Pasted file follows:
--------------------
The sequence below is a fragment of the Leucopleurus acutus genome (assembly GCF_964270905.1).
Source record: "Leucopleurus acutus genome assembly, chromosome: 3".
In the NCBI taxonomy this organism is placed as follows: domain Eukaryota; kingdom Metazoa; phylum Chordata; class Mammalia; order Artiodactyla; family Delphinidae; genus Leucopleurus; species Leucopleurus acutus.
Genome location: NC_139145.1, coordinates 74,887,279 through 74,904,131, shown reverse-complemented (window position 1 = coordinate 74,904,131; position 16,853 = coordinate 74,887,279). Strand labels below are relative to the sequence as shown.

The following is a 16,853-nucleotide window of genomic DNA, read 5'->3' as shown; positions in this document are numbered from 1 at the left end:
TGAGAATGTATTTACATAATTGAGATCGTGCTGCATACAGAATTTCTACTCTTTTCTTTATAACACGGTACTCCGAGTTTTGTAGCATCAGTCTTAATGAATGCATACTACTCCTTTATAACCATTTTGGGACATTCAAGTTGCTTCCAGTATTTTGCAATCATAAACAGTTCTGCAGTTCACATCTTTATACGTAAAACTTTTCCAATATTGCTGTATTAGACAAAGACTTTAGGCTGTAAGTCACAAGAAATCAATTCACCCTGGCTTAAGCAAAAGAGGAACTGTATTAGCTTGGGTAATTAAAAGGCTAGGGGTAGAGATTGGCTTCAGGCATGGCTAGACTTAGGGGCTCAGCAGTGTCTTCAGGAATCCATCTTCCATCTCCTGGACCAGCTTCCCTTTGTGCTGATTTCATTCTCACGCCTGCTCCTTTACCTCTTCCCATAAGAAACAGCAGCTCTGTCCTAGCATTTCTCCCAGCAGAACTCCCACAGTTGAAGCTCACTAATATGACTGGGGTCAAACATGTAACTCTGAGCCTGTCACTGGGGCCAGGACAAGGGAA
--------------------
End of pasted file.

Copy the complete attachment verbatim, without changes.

The sequence below is a fragment of the Leucopleurus acutus genome (assembly GCF_964270905.1).
Source record: "Leucopleurus acutus genome assembly, chromosome: 3".
In the NCBI taxonomy this organism is placed as follows: domain Eukaryota; kingdom Metazoa; phylum Chordata; class Mammalia; order Artiodactyla; family Delphinidae; genus Leucopleurus; species Leucopleurus acutus.
Genome location: NC_139145.1, coordinates 74,887,279 through 74,904,131, shown reverse-complemented (window position 1 = coordinate 74,904,131; position 16,853 = coordinate 74,887,279). Strand labels below are relative to the sequence as shown.

The following is a 16,853-nucleotide window of genomic DNA, read 5'->3' as shown; positions in this document are numbered from 1 at the left end:
TGAGAATGTATTTACATAATTGAGATCGTGCTGCATACAGAATTTCTACTCTTTTCTTTATAACACGGTACTCCGAGTTTTGTAGCATCAGTCTTAATGAATGCATACTACTCCTTTATAACCATTTTGGGACATTCAAGTTGCTTCCAGTATTTTGCAATCATAAACAGTTCTGCAGTTCACATCTTTATACGTAAAACTTTTCCAATATTGCTGTATTAGACAAAGACTTTAGGCTGTAAGTCACAAGAAATCAATTCACCCTGGCTTAAGCAAAAGAGGAACTGTATTAGCTTGGGTAATTAAAAGGCTAGGGGTAGAGATTGGCTTCAGGCATGGCTAGACTTAGGGGCTCAGCAGTGTCTTCAGGAATCCATCTTCCATCTCCTGGACCAGCTTCCCTTTGTGCTGATTTCATTCTCACGCCTGCTCCTTTACCTCTTCCCATAAGAAACAGCAGCTCTGTCCTAGCATTTCTCCCAGCAGAACTCCCACAGTTGAAGCTCACTAATATGACTGGGGTCAAACATGTAACTCTGAGCCTGTCACTGGGGCCAGGACAAGGGAA